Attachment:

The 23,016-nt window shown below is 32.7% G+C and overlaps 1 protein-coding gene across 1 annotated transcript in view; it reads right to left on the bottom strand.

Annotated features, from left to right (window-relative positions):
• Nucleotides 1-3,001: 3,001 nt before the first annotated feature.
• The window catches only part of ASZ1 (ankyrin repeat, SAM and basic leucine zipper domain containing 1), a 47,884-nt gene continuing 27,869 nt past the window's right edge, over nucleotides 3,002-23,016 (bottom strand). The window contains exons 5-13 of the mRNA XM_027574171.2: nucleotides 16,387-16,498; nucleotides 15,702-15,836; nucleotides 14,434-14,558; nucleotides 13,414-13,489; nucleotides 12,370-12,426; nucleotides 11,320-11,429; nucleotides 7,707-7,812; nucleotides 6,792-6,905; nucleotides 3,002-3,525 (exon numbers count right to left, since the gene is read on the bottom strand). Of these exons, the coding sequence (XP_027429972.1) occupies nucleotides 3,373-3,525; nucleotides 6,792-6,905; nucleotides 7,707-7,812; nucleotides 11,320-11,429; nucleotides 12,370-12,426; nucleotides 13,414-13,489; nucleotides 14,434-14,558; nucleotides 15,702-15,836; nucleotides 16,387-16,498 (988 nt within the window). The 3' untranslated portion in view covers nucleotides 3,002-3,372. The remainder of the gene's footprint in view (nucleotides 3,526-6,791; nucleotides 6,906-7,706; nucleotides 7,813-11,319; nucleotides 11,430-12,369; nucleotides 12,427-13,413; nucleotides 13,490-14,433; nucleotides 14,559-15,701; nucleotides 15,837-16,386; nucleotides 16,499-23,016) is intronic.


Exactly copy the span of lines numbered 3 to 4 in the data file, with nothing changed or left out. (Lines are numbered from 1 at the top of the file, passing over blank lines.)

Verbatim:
• Nucleotides 1-3,001: 3,001 nt before the first annotated feature.
• The window catches only part of ASZ1 (ankyrin repeat, SAM and basic leucine zipper domain containing 1), a 47,884-nt gene continuing 27,869 nt past the window's right edge, over nucleotides 3,002-23,016 (bottom strand). The window contains exons 5-13 of the mRNA XM_027574171.2: nucleotides 16,387-16,498; nucleotides 15,702-15,836; nucleotides 14,434-14,558; nucleotides 13,414-13,489; nucleotides 12,370-12,426; nucleotides 11,320-11,429; nucleotides 7,707-7,812; nucleotides 6,792-6,905; nucleotides 3,002-3,525 (exon numbers count right to left, since the gene is read on the bottom strand). Of these exons, the coding sequence (XP_027429972.1) occupies nucleotides 3,373-3,525; nucleotides 6,792-6,905; nucleotides 7,707-7,812; nucleotides 11,320-11,429; nucleotides 12,370-12,426; nucleotides 13,414-13,489; nucleotides 14,434-14,558; nucleotides 15,702-15,836; nucleotides 16,387-16,498 (988 nt within the window). The 3' untranslated portion in view covers nucleotides 3,002-3,372. The remainder of the gene's footprint in view (nucleotides 3,526-6,791; nucleotides 6,906-7,706; nucleotides 7,813-11,319; nucleotides 11,430-12,369; nucleotides 12,427-13,413; nucleotides 13,490-14,433; nucleotides 14,559-15,701; nucleotides 15,837-16,386; nucleotides 16,499-23,016) is intronic.